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Germ Cell Gene Switch In Fish Decides Sperm Or Egg Creation

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Researchers studying a small fish popular with aquarium enthusiasts say they've identified a gene that determines whether reproductive germ cells in vertebrates will eventually become sperm or eggs.

Medaka, also known as the Japanese rice fish, are commonly found in rice paddies, ponds and marshes.

The researchers in Japan claim to have found the foxl3 gene, which acts as a genetic switch on precursor germ cells known to be present in both sexes of vertebrates.

"While germ cells can become either sperm or eggs, nobody knew that in vertebrates the germ cells have a switch mechanism to decide their own sperm or egg fate," said Minoru Tanaka of Japan's National Institute for Basic Biology.

The gene is primarily active in the germ cells of female medaka fish to prevent them from becoming sperm cells.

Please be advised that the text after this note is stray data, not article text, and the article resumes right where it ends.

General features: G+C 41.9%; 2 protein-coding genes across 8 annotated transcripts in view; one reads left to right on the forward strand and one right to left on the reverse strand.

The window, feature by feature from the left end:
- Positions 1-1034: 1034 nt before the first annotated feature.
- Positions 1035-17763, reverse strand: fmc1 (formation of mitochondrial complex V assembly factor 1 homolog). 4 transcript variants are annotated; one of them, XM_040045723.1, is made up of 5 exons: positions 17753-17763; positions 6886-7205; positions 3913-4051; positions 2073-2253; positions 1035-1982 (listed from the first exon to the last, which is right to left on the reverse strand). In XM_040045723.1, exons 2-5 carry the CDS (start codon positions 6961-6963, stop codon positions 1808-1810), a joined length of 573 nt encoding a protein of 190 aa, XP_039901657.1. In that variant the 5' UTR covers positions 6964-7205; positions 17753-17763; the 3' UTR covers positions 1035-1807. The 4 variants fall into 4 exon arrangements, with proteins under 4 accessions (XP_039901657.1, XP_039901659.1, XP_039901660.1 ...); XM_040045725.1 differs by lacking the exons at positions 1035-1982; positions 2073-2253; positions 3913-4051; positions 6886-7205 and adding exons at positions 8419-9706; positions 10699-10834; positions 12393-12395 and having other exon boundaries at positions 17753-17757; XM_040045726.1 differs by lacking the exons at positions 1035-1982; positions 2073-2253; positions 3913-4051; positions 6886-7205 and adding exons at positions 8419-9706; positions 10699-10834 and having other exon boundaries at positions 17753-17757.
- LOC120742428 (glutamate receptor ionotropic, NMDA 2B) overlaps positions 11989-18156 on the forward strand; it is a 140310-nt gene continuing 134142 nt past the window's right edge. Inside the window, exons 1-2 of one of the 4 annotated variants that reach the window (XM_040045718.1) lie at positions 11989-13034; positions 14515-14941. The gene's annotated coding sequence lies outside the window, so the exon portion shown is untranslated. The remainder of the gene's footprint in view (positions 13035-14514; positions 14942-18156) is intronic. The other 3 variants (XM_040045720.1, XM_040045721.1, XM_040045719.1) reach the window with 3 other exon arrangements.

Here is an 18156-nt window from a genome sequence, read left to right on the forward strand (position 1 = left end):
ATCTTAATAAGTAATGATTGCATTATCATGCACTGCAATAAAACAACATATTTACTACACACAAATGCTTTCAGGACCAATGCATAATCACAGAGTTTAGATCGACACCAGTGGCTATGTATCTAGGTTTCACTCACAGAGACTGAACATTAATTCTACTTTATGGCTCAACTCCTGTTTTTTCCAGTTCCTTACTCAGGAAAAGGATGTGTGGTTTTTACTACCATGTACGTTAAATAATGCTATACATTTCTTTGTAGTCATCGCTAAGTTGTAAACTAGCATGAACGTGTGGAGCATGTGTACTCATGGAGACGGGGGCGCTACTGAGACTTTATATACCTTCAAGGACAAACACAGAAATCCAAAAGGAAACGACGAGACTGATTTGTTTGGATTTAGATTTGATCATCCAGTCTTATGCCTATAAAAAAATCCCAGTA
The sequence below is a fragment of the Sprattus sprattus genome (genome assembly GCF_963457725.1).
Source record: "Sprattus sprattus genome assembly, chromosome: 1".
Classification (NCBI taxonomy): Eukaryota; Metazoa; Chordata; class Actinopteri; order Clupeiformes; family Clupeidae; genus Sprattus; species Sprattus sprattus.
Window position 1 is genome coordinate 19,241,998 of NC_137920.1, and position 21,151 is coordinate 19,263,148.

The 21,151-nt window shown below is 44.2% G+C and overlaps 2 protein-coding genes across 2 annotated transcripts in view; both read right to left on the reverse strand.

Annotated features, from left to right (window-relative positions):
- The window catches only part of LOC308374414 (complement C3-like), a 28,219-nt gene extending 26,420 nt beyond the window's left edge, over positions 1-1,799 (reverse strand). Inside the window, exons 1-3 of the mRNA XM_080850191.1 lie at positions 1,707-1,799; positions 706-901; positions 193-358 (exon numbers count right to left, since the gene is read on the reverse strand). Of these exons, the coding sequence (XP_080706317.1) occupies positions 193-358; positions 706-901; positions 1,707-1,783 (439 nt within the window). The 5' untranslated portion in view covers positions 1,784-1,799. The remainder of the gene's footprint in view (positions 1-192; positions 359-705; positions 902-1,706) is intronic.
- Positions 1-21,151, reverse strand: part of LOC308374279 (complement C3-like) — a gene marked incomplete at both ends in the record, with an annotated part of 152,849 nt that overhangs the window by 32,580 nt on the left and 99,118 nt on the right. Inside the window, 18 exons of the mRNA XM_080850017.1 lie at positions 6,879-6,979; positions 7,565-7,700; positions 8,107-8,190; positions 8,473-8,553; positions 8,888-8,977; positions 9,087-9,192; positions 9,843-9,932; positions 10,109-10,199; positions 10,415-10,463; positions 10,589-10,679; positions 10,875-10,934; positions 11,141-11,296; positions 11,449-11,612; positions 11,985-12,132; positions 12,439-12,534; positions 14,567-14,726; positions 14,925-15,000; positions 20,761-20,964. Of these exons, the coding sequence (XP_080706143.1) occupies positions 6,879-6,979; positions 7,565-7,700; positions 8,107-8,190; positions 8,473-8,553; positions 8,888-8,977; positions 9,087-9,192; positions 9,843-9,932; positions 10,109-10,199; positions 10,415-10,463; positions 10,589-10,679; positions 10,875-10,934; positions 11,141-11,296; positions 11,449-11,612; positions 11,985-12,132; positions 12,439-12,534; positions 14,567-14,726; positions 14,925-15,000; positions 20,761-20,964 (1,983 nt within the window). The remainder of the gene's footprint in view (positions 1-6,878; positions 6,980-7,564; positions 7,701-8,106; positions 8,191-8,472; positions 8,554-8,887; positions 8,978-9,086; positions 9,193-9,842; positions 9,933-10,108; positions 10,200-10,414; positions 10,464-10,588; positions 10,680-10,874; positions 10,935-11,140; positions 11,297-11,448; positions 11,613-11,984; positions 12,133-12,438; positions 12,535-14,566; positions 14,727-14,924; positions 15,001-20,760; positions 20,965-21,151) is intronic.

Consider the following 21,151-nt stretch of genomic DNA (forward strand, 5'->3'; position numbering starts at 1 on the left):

However, when the gene was inactivated in females, their germ cells began to turn into sperm in their ovaries, the researchers reported in the journal Science.

"In spite of the environment surrounding the germ cells being female, the fact that functional sperm has been made surprised me greatly," said study co-author Toshiya Nishimura.  "That this sexual switch present in the germ cells is independent of the body's sex is an entirely new finding."

The scientists say they were able to take the sperm cells produced in the ovaries of the female fish and successfully fertilize egg cells from other females to produce normal offspring.

It came as a surprise that vertebrate germ cells contain their own switch to decide their individual egg-or-sperm outcome.

"The germ cells were regarded as passive cells that are regulated by other cells," Tanaka noted.

"Our result indicates that once the decision is made the germ cells have the ability to go all the way to the end," he said. "I believe it is of very large significance that this mechanism has been found."

Prior to this study, the molecular process that drives germ cells toward becoming sperm of eggs had been poorly understood. While humans do not possess an identical foxl3 gene, the researchers suggest it is likely a similar mechanism of some form of genetic switch may operate in people.

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